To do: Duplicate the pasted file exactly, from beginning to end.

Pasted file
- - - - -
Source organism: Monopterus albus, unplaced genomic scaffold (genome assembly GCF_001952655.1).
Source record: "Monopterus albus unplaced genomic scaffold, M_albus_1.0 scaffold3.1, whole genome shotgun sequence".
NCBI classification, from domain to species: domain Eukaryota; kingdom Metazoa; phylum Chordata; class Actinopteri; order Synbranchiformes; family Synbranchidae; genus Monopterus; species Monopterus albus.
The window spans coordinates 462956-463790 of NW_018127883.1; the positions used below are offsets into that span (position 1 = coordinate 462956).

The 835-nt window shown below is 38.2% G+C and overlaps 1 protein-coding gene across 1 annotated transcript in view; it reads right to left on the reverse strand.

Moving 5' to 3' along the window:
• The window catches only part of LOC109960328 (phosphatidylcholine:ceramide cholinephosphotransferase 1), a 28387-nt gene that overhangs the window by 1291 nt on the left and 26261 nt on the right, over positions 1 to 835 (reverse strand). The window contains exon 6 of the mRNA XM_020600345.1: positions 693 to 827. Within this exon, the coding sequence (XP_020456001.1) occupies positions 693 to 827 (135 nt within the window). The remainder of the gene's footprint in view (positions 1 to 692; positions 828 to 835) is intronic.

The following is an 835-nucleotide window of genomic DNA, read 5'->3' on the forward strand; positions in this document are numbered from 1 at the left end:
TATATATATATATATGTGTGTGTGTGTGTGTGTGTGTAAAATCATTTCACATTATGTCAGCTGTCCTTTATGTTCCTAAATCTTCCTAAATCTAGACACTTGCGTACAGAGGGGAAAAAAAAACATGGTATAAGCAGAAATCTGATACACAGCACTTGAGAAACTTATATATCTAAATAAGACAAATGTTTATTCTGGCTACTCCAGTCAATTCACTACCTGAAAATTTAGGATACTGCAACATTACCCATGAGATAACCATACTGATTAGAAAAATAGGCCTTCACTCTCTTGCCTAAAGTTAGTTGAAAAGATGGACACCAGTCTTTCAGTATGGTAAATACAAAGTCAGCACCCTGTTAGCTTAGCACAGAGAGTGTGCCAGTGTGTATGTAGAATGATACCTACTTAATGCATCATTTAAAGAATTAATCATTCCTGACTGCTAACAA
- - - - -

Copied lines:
Source organism: Monopterus albus, unplaced genomic scaffold (genome assembly GCF_001952655.1).
Source record: "Monopterus albus unplaced genomic scaffold, M_albus_1.0 scaffold3.1, whole genome shotgun sequence".
NCBI classification, from domain to species: domain Eukaryota; kingdom Metazoa; phylum Chordata; class Actinopteri; order Synbranchiformes; family Synbranchidae; genus Monopterus; species Monopterus albus.
The window spans coordinates 462956-463790 of NW_018127883.1; the positions used below are offsets into that span (position 1 = coordinate 462956).

The 835-nt window shown below is 38.2% G+C and overlaps 1 protein-coding gene across 1 annotated transcript in view; it reads right to left on the reverse strand.

Moving 5' to 3' along the window:
• The window catches only part of LOC109960328 (phosphatidylcholine:ceramide cholinephosphotransferase 1), a 28387-nt gene that overhangs the window by 1291 nt on the left and 26261 nt on the right, over positions 1 to 835 (reverse strand). The window contains exon 6 of the mRNA XM_020600345.1: positions 693 to 827. Within this exon, the coding sequence (XP_020456001.1) occupies positions 693 to 827 (135 nt within the window). The remainder of the gene's footprint in view (positions 1 to 692; positions 828 to 835) is intronic.

The following is an 835-nucleotide window of genomic DNA, read 5'->3' on the forward strand; positions in this document are numbered from 1 at the left end:
TATATATATATATATGTGTGTGTGTGTGTGTGTGTGTAAAATCATTTCACATTATGTCAGCTGTCCTTTATGTTCCTAAATCTTCCTAAATCTAGACACTTGCGTACAGAGGGGAAAAAAAAACATGGTATAAGCAGAAATCTGATACACAGCACTTGAGAAACTTATATATCTAAATAAGACAAATGTTTATTCTGGCTACTCCAGTCAATTCACTACCTGAAAATTTAGGATACTGCAACATTACCCATGAGATAACCATACTGATTAGAAAAATAGGCCTTCACTCTCTTGCCTAAAGTTAGTTGAAAAGATGGACACCAGTCTTTCAGTATGGTAAATACAAAGTCAGCACCCTGTTAGCTTAGCACAGAGAGTGTGCCAGTGTGTATGTAGAATGATACCTACTTAATGCATCATTTAAAGAATTAATCATTCCTGACTGCTAACAA